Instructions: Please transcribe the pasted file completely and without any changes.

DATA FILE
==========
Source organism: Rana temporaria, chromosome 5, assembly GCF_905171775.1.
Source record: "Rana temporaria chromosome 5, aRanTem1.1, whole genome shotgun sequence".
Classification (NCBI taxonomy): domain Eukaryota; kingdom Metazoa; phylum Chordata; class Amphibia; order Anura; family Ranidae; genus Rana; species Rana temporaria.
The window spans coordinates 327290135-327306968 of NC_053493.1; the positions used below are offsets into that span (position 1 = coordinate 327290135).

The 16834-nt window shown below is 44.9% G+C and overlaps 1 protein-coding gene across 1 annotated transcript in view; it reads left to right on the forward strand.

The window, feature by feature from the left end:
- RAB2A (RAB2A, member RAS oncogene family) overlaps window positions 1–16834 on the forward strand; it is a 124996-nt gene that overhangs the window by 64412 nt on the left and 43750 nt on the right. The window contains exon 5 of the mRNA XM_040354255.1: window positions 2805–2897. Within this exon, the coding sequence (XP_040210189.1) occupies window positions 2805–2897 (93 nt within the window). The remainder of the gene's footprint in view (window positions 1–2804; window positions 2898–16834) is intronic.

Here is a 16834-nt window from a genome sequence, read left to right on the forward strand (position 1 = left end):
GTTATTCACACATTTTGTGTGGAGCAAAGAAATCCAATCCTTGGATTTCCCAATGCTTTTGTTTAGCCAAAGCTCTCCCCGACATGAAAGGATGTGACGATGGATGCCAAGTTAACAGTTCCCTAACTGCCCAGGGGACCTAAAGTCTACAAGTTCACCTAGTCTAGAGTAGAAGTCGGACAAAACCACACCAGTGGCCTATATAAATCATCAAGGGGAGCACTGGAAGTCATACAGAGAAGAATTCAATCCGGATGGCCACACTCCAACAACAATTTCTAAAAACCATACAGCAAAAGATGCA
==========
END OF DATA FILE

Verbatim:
Source organism: Rana temporaria, chromosome 5, assembly GCF_905171775.1.
Source record: "Rana temporaria chromosome 5, aRanTem1.1, whole genome shotgun sequence".
Classification (NCBI taxonomy): domain Eukaryota; kingdom Metazoa; phylum Chordata; class Amphibia; order Anura; family Ranidae; genus Rana; species Rana temporaria.
The window spans coordinates 327290135-327306968 of NC_053493.1; the positions used below are offsets into that span (position 1 = coordinate 327290135).

The 16834-nt window shown below is 44.9% G+C and overlaps 1 protein-coding gene across 1 annotated transcript in view; it reads left to right on the forward strand.

The window, feature by feature from the left end:
- RAB2A (RAB2A, member RAS oncogene family) overlaps window positions 1–16834 on the forward strand; it is a 124996-nt gene that overhangs the window by 64412 nt on the left and 43750 nt on the right. The window contains exon 5 of the mRNA XM_040354255.1: window positions 2805–2897. Within this exon, the coding sequence (XP_040210189.1) occupies window positions 2805–2897 (93 nt within the window). The remainder of the gene's footprint in view (window positions 1–2804; window positions 2898–16834) is intronic.

Here is a 16834-nt window from a genome sequence, read left to right on the forward strand (position 1 = left end):
GTTATTCACACATTTTGTGTGGAGCAAAGAAATCCAATCCTTGGATTTCCCAATGCTTTTGTTTAGCCAAAGCTCTCCCCGACATGAAAGGATGTGACGATGGATGCCAAGTTAACAGTTCCCTAACTGCCCAGGGGACCTAAAGTCTACAAGTTCACCTAGTCTAGAGTAGAAGTCGGACAAAACCACACCAGTGGCCTATATAAATCATCAAGGGGAGCACTGGAAGTCATACAGAGAAGAATTCAATCCGGATGGCCACACTCCAACAACAATTTCTAAAAACCATACAGCAAAAGATGCA